Date of Award

12-8-2018

Degree Type

Thesis

Degree Name

Master of Science in Education (MSEd)

Department

Education and Human Development

First Advisor

Peter Veronesi

Abstract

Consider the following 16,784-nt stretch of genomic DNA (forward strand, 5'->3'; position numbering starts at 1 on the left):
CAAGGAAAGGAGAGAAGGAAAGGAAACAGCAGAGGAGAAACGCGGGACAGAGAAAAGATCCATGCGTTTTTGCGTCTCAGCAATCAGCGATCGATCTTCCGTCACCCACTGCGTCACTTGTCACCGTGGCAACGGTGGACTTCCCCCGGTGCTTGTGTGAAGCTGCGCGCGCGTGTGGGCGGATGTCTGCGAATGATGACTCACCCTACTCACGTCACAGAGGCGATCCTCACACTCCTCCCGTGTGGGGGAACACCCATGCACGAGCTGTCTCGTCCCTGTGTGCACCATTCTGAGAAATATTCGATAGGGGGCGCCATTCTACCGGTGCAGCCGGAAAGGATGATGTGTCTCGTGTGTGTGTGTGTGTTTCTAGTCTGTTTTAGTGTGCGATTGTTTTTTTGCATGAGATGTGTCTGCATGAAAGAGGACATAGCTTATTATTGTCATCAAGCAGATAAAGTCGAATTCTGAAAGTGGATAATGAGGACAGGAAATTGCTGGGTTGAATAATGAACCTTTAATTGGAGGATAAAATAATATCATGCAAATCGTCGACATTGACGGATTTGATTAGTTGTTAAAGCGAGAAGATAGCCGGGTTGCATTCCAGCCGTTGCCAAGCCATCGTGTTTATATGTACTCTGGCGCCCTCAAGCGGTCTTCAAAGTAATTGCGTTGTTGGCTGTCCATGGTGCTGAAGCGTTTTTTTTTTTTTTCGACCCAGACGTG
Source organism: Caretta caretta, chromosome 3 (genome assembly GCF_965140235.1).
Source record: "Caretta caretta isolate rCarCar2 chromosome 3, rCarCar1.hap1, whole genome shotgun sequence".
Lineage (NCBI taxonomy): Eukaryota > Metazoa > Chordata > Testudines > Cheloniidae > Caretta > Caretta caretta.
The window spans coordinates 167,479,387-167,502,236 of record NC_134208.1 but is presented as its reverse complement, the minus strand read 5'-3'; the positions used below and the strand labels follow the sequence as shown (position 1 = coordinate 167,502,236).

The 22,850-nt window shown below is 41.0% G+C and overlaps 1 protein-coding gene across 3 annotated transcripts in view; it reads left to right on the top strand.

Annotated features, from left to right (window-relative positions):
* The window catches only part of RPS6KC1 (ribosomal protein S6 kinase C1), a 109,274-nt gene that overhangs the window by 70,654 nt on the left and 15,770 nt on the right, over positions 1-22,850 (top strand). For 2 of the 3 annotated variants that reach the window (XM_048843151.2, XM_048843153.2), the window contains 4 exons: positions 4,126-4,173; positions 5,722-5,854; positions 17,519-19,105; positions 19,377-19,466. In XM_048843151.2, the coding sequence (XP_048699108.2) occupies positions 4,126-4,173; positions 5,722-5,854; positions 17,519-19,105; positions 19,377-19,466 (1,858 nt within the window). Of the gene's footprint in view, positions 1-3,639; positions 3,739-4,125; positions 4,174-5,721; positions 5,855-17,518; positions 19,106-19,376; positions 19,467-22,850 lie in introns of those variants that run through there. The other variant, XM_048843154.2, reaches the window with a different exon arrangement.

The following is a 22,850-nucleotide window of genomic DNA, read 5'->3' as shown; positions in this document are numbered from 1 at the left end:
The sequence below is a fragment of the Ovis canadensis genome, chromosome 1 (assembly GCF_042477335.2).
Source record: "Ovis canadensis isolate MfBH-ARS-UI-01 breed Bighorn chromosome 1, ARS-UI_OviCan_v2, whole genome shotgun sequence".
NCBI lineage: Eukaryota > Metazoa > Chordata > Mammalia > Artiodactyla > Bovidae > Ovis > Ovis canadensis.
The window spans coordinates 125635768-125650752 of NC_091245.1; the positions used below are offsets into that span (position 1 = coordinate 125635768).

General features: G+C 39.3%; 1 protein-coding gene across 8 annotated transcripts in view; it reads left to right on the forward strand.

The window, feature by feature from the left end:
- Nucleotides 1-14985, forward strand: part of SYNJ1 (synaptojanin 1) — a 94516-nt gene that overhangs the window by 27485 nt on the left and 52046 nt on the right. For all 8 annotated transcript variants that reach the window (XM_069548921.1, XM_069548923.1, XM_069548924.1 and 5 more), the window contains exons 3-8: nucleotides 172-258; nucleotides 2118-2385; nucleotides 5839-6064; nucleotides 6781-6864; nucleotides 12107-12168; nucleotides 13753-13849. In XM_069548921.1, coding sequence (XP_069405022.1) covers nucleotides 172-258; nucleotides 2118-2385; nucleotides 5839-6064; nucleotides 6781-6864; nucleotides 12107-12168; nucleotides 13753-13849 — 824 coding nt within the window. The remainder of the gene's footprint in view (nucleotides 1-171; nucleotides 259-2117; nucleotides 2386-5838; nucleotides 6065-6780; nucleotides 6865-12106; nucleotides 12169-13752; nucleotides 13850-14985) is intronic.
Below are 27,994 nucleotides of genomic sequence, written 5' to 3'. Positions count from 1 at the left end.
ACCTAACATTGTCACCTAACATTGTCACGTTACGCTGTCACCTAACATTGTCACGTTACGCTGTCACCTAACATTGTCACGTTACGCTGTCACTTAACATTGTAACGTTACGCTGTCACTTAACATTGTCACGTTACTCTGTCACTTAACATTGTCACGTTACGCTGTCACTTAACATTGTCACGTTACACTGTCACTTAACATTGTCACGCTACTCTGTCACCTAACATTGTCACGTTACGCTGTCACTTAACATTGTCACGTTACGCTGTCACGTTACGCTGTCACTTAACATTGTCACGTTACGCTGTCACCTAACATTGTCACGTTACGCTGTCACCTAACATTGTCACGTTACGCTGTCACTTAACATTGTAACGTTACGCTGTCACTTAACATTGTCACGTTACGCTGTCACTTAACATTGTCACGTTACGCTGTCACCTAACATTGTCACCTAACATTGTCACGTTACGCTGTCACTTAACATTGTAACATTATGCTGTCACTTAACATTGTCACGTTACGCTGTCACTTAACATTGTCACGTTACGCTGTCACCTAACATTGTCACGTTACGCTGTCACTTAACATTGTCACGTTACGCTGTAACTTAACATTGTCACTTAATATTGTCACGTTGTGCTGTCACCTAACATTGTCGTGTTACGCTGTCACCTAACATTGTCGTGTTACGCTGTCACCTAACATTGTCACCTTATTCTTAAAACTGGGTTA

Students lack the behaviors and strategies that support success in postsecondary environments, which has led one-third of all college students to enroll in remedial courses (Bowen, Chingos, & McPherson, 2009). One particular executive function that low-achieving students are often without is metacognition, or thinking about thinking. Traditional models of education in the United States do not teach students how to analyze their performance even though metacognition is linked to improved academic performance (Young & Fry, 2008). This work presents a scaffolded metacognitive strategy to help low-achieving students improve their metacognitive skillfulness and examination performance.

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